Monday, May 11, 2009

Electricity brought with student protests in Moulmein flickers out

By Rai Maraoh, IMNA

The reliable electricity that came after student protests evaporated last week, as residents of Moulmein found themselves in the dark, while government offices and homes remained unaffected.

After a 2 week power outage prompted student protests on March 6 for uninterrupted electricity during their exams, Moulmein and it residents experienced a period of relatively dependable power. However that relative degree of normalcy ended last week, when electricity was again unavailable to Moulmein residents who did not have government connections.

“We have been with out electricity for over one week. People have no choice but to use generators for their houses. Before, we had regular electricity because the university students demonstrated against the power outages.” Said one Moulmein resident, “But now we are again without power. I can sometimes get electricity, but only a short time – maybe 10 minutes. We might as well say we have no power at all, because you cannot do anything with only 10 minutes of electricity.”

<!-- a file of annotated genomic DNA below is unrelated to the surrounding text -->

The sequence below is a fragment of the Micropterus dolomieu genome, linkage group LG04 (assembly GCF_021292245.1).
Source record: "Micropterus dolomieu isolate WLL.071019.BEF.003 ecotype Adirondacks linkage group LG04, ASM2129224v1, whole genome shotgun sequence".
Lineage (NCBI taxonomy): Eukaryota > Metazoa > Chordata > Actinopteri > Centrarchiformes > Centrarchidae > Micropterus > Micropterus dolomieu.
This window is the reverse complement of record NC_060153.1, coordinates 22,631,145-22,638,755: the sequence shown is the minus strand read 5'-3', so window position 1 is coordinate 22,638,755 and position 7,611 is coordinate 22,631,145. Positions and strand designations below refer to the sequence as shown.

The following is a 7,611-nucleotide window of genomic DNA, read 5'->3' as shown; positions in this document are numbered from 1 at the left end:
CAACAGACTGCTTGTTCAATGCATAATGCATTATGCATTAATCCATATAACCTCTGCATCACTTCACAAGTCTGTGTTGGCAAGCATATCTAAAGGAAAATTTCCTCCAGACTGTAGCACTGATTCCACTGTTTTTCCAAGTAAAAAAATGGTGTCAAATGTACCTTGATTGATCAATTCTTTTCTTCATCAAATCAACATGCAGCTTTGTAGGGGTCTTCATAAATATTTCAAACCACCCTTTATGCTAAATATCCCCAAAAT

“When the electricity returns, I turn on my computer; I think, ‘I will have the power for long time.’, But then while the computer is still starting up, before I can even use it, the power is cut off again.” Explained a Moulmein university student. It remains to be seen weather the recent power outage will spark similar protests from students who were decisive in bring power back to parts of Moulmein.

The outages have caused numerous problems for residents who are reliant on electricity for work, such as computer shop owners or students, leaving no other alternative but to use a generator.

“I have to use a generator to be able to get any work done at my job, since without it, I would have no electricity for the whole day. I have no options since I must work.” said resident who runs his own computer shop. The electricity has gone primarily to government offices and homes, as well as residents with government connections, according to a resident.

The resent outages have not only affected Moulmein, but also residents of Mudon township, where there were also reports of wide spread electricity shortages. Never having fully benefited from the results of the student protests, Mudon residents have been without regular power for at least six months, according to a villager there.

This has been a problem for the region since late 2008, when Mudon and the surrounding villages were subject to continuous electricity shortages. At the time residents only had electricity 3 days a month for about 2 hours each day. Despite these extreme shortages in the region, the villagers have had to continue to pay 500 kyat per household for their electric meter bill said a Mudon resident.

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